I am moved by Lady Percy 's expression of love. CLICK HERE - see if you agree.
Otherwise my novels, short stories, verse, family, music, memories, vulgar interests, detestations,
responses, apologies. I hold posts to 300 words* having found less is better than more.
I re-comment on comments and re-re-re-comment on re-re-comments.
* One exception: short stories.

Sunday, 23 June 2013

Black's usually brighter

It takes two days to get back from the French villa to Hereford. First hop, a mere 551.77 miles, started near Montpellier and ended with a sumptuous meal in Neufchatel-en-Bray (see pic) near Rouen. But  who wants to read about that sort of blandness?

Far better to tell you what went through our minds when we discovered I'd left the overnight bag behind. Containing some dirty clothes (Oh the shame: VR) and a tube of cream to alleviate one of my more intimate maladies (Hey, come on: it's no clue to my basic morality: RR). I wrote the cream's name in block capitals for the Neufchatel pharmacienne not because I'm shy but because I knew my pronunciation wouldn't match hers. Predictably she said she hadn't got it but had something better. I didn't ask if it cost more, I knew it would.

We also bought two new tooth-brushes ("Do you wish supple?") and a tube of tooth-paste. The latter's called dentifrice in France. It carried the same name in the UK fifty years ago when it came in a tin and resembled grinding-powder. As if to sharpen...

We were warned about "difficult" traffic conditions in Rouen because one of the central bridges was closed.. "Impossible" would have been a better adjective. This led to a massive deviation which the French call déviation. The addition of that accent allows the French to tinker with the word's meaning. Turning it into a phrase "the long way round." or, in some cases, "the very long way round.". In pre-satnav days VR did the navigation and the appearance of that word (Black lettering on a yellow board) always caused her morale to sink.

The bad weather seems to have cast a blight on the fleets of caravans carrying Dutch number plates. An ill wind...

6 comments:

Tom said...

And do you still have a potential altercation with the French Customs to come, or a forthcoming doo-dah with the Eurostar train driver? Or have you reached sanctuary in the UK yet?chief

Tom said...

Where did the word 'chief' come from in the previous comment? I didn't type it!

The Crow said...

(Google has struck again, Tom!)

Robbie:

All of these adventures/misadventures from this year's holiday must, surely, figure into a new novel from you.

Hope the remainder of the journey home was easier.

Roderick Robinson said...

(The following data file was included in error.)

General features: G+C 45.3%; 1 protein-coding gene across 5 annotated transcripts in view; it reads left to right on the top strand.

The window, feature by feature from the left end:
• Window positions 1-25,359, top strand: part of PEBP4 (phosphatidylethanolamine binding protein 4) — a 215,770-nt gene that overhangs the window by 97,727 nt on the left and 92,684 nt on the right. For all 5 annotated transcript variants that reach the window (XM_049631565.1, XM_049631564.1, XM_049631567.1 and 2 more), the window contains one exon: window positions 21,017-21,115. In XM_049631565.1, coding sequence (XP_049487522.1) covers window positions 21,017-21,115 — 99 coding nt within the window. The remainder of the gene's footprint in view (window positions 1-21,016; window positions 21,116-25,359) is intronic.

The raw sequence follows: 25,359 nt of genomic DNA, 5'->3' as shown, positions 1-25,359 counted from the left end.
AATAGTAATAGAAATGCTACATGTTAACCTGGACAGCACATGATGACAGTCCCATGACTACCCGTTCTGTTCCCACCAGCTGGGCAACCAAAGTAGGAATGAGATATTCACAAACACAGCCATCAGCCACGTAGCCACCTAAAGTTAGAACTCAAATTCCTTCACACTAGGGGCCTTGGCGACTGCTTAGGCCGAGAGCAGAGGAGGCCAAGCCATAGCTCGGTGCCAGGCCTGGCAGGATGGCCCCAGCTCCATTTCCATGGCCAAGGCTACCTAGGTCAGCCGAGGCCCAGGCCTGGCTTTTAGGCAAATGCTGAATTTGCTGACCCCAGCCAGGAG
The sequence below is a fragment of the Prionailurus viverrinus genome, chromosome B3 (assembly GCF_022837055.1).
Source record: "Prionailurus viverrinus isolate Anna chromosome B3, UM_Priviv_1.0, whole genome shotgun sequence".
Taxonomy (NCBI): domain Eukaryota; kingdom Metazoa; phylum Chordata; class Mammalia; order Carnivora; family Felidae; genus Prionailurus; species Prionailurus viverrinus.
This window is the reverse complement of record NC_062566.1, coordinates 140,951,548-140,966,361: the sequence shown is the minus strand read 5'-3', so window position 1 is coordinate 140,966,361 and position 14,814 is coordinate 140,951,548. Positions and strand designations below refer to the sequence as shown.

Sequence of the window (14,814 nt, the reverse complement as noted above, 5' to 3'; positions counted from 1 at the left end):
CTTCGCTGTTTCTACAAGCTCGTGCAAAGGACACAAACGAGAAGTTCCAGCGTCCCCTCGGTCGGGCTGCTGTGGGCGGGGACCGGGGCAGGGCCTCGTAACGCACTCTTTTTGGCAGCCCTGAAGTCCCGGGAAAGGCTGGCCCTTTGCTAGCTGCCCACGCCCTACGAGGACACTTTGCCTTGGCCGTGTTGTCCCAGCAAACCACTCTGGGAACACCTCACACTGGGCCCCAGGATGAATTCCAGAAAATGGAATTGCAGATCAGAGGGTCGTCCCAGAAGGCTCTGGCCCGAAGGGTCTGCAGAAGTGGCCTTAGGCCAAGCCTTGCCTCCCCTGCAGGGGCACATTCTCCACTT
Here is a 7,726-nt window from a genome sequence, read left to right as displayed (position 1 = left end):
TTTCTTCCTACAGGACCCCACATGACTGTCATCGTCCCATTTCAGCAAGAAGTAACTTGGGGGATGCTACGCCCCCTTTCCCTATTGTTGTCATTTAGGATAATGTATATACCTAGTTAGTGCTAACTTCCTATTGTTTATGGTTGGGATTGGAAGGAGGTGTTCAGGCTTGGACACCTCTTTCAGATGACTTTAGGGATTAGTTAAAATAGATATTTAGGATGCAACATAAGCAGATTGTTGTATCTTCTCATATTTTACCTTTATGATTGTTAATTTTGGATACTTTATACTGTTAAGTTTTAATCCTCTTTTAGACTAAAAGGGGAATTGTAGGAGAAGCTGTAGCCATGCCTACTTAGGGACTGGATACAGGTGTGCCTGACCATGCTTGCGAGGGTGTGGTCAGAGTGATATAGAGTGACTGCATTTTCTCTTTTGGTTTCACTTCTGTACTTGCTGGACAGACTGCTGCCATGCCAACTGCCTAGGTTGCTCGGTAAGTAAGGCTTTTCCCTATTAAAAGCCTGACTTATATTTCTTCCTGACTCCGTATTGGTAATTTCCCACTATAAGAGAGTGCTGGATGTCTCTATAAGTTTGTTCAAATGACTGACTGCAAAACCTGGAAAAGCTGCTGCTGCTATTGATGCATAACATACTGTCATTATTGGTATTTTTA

Tom: I do my best to ensure that the events that form my blog are unexpected and/or that my treatment of predictable events has the benefit of novelty. Thus no is the answer

In fact when we handed over our passports to the UK Border Control at Calais mine, accidentally, had a five-euro note in it which the official handed back to me. "Just about my level," he said. This must surely be the first time ever one of these functionaries has ever tried to make a joke - mild though it was.

Chief. This usage is, I think, American though a Cockney of my acquaintance uses it mockingly of me. In your case it stole in subconsciously and I suspect you won't be altogether happy about this. Certain attitudes and points of view you have espoused in the past have suggested you are fairly comfortable to be described as a patriot. And not for France.

My point is this. America's global influence must often be resisted by non-Americans but it is important not to throw out the baby with the bathwater. American linguistic neologisms are often admirable for their conciseness and vigour and only someone who is uncertain about his/her allegiances would reject them just because they come from the other side of the pond. "Chief" is really neither here nor there (compared with, say, "double whammie" or (used correctly) "step up to the plate") but that may be exactly why it slipped in. But perhaps I wrong you.

Crow: I am worried about having time to complete the current one (5700 words done) without looking that far ahead. However, I've elaborated on this matter in my comment to Tom regarding the previous post.

Lucy said...

Tom's probably unwittingly channelling Crow's wolf-walking native American friend.

I love our two male pharmacists, and all their troupe of plain, unmade-up, smiling women helpers.

Bon retour.

Roderick Robinson said...

Lucy: I take it "channelling" has a meaning I've never heard of. One of the penalties of living in Hfds.

You have heard the last from me on the subject of pharmaciennes. Unless,that is, I forget this vow.